Unemployment refers to a situation whereby a group of persons within a given population has no jobs, yet they have ability to perform in the labor force. Unemployment takes on different types of sources; frictional unemployment occurs as a result of employers and jobseekers taking time to learn and explore the job markets. Such type of unemployment usually lasts for a shorter period and results into an efficient match between the employers and the jobseekers.
Seasonal unemployment occurs when there is a demand of certain labor skills because of the seasonal changes that occur throughout the year. Structural unemployment occurs as a result of either a complete lack of labor skills demanded by the employers, or that the skills are not available where they are required (the unemployed do not live where the jobs are available).
It occurs due to change in taste, technology, taxes, and competition increase the demand for certain skills while also reducing the demand of other available skills. Cyclical unemployment occurs when there is a fluctuation with the business cycle (fluctuations in production and or economic activity). It increases during the contractions (recessions) while reducing during the expansions.
Recession refers to a decrease and general slowdown in economic activity causing a rise in the rate of unemployment. It is a negative growth in the national gross domestic product (GDP) and gross national product (GNP). According to Nagle (2009), “it is when the value of what a country has to offer to its citizen and those of other nations has decreased within a specified period of time.”
Recession results into a slowdown of the economic growth, and as the economy drastically reduces, separations start rising and the job-finding rates begin to fall. This trend results into an increase in the rate of unemployment. During recession, companies and other sectors of employment optimize on cost and resources by reducing the rate of expenditure and reducing unnecessary work force, which in turn increases the rate of unemployment.
National unemployment has numerous causes; first, lack of required skills in the job market such that individuals lacking the basic skills that employers demand will end up being unemployed. Disparities along tribal and racial lines sideline a group of individuals from being employed. Other factors include poor policies regarding employment of individuals, tastes, and preferences by individuals, that is, those preferring white-collar jobs to other manual jobs.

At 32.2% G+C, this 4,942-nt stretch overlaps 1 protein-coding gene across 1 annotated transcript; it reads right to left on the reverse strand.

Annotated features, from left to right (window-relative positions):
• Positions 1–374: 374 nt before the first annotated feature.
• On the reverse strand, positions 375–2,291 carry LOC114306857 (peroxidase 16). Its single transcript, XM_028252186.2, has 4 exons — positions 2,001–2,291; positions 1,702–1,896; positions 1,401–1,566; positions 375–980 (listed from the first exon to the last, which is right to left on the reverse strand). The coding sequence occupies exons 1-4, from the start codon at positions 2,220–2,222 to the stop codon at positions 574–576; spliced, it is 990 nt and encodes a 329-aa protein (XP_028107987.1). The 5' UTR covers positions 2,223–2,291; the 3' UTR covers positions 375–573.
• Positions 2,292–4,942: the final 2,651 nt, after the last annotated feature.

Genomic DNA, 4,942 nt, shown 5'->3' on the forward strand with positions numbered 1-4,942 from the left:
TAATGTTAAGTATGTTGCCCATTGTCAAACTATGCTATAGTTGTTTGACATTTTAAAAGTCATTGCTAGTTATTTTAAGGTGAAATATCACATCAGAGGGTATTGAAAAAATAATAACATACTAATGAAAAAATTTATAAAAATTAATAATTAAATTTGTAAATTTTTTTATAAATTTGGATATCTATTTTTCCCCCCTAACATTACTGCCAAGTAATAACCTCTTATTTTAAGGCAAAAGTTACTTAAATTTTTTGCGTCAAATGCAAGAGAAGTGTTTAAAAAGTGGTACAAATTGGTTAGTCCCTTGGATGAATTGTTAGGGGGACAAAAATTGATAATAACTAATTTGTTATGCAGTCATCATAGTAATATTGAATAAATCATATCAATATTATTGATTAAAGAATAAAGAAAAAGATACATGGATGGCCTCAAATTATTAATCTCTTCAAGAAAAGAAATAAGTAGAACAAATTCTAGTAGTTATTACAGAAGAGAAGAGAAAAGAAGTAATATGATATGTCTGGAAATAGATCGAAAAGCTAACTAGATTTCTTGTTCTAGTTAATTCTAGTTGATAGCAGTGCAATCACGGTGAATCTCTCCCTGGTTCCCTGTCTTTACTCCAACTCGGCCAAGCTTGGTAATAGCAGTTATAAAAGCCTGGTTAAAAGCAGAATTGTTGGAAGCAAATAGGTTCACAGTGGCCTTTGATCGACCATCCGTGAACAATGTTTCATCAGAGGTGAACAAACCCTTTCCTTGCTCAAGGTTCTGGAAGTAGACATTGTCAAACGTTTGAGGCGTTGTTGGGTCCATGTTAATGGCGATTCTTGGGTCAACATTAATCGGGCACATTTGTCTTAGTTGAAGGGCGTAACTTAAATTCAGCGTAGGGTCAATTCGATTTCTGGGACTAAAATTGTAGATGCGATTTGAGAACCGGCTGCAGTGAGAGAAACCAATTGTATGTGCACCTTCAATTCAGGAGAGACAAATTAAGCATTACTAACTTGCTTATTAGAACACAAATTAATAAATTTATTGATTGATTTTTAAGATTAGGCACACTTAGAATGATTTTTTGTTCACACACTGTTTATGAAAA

Moreover, marginalization of other regions results into underdevelopment of employment opportunities. Another cause of unemployment is government wage controls where minimum wage legislation by the government contributes to a mismatch between demand and supply in the labor market, accentuating the unemployment of unskilled and handicapped labor (Lindbeck, 1993).
Recession comes as result of decline in the gross domestic product. It is caused by inflation (a rise in the prices of goods and services within a period of time). In this case, people will tend to cut down the rate of expenditure to save more. Inflation is caused by an increase in the cost of production of various goods and services, bad weather leading to poor crop production, stock market crashes, globalization, wars and political instability, higher energy costs, and the national debt (credit crunch) because of bad investment.
An example is the case of U.S. when there was an increased investment in housing which led to recession in 2008. The cutting and streamlining of expenditure by individuals and the business enterprises causes the gross domestic product to decline (McEachern, 2008).
Inflation is the major cause of recession. Companies will cut down the overall costs by reducing the work force required to perform certain tasks. As a result, more people will face the axe from their employment positions. This results into a number of individuals being unemployed during the period of recession.
The following chart shows the changes in unemployment because of recession over the years, courtesy of U.S economy forecast 2008 (Mauldin, 2008).